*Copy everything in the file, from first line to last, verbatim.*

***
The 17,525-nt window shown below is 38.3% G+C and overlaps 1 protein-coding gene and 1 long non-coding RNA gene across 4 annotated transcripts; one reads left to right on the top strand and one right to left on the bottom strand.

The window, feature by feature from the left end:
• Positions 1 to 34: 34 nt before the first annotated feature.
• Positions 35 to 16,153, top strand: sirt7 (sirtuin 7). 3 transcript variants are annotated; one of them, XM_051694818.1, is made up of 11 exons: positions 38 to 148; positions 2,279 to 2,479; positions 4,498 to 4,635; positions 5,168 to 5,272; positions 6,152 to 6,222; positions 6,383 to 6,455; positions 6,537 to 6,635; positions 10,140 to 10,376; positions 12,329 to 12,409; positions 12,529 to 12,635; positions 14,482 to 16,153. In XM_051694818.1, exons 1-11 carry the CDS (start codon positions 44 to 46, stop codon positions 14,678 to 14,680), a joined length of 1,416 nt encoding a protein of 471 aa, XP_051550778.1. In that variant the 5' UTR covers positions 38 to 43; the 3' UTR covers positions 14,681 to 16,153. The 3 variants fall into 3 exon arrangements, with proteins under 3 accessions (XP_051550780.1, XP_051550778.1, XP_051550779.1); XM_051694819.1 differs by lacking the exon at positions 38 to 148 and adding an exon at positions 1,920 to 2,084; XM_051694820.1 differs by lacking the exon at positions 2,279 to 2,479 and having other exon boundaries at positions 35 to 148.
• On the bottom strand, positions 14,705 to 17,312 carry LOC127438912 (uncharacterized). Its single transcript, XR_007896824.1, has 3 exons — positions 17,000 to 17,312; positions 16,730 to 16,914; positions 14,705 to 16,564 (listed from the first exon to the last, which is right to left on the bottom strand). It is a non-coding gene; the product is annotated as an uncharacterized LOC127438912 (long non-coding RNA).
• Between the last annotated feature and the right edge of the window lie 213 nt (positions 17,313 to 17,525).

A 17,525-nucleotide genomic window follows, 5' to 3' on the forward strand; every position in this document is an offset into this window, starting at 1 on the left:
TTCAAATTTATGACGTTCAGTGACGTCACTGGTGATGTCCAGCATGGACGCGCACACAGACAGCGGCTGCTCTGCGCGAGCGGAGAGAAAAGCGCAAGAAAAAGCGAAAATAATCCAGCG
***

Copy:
The 17,525-nt window shown below is 38.3% G+C and overlaps 1 protein-coding gene and 1 long non-coding RNA gene across 4 annotated transcripts; one reads left to right on the top strand and one right to left on the bottom strand.

The window, feature by feature from the left end:
• Positions 1 to 34: 34 nt before the first annotated feature.
• Positions 35 to 16,153, top strand: sirt7 (sirtuin 7). 3 transcript variants are annotated; one of them, XM_051694818.1, is made up of 11 exons: positions 38 to 148; positions 2,279 to 2,479; positions 4,498 to 4,635; positions 5,168 to 5,272; positions 6,152 to 6,222; positions 6,383 to 6,455; positions 6,537 to 6,635; positions 10,140 to 10,376; positions 12,329 to 12,409; positions 12,529 to 12,635; positions 14,482 to 16,153. In XM_051694818.1, exons 1-11 carry the CDS (start codon positions 44 to 46, stop codon positions 14,678 to 14,680), a joined length of 1,416 nt encoding a protein of 471 aa, XP_051550778.1. In that variant the 5' UTR covers positions 38 to 43; the 3' UTR covers positions 14,681 to 16,153. The 3 variants fall into 3 exon arrangements, with proteins under 3 accessions (XP_051550780.1, XP_051550778.1, XP_051550779.1); XM_051694819.1 differs by lacking the exon at positions 38 to 148 and adding an exon at positions 1,920 to 2,084; XM_051694820.1 differs by lacking the exon at positions 2,279 to 2,479 and having other exon boundaries at positions 35 to 148.
• On the bottom strand, positions 14,705 to 17,312 carry LOC127438912 (uncharacterized). Its single transcript, XR_007896824.1, has 3 exons — positions 17,000 to 17,312; positions 16,730 to 16,914; positions 14,705 to 16,564 (listed from the first exon to the last, which is right to left on the bottom strand). It is a non-coding gene; the product is annotated as an uncharacterized LOC127438912 (long non-coding RNA).
• Between the last annotated feature and the right edge of the window lie 213 nt (positions 17,313 to 17,525).

A 17,525-nucleotide genomic window follows, 5' to 3' on the forward strand; every position in this document is an offset into this window, starting at 1 on the left:
TTCAAATTTATGACGTTCAGTGACGTCACTGGTGATGTCCAGCATGGACGCGCACACAGACAGCGGCTGCTCTGCGCGAGCGGAGAGAAAAGCGCAAGAAAAAGCGAAAATAATCCAGCG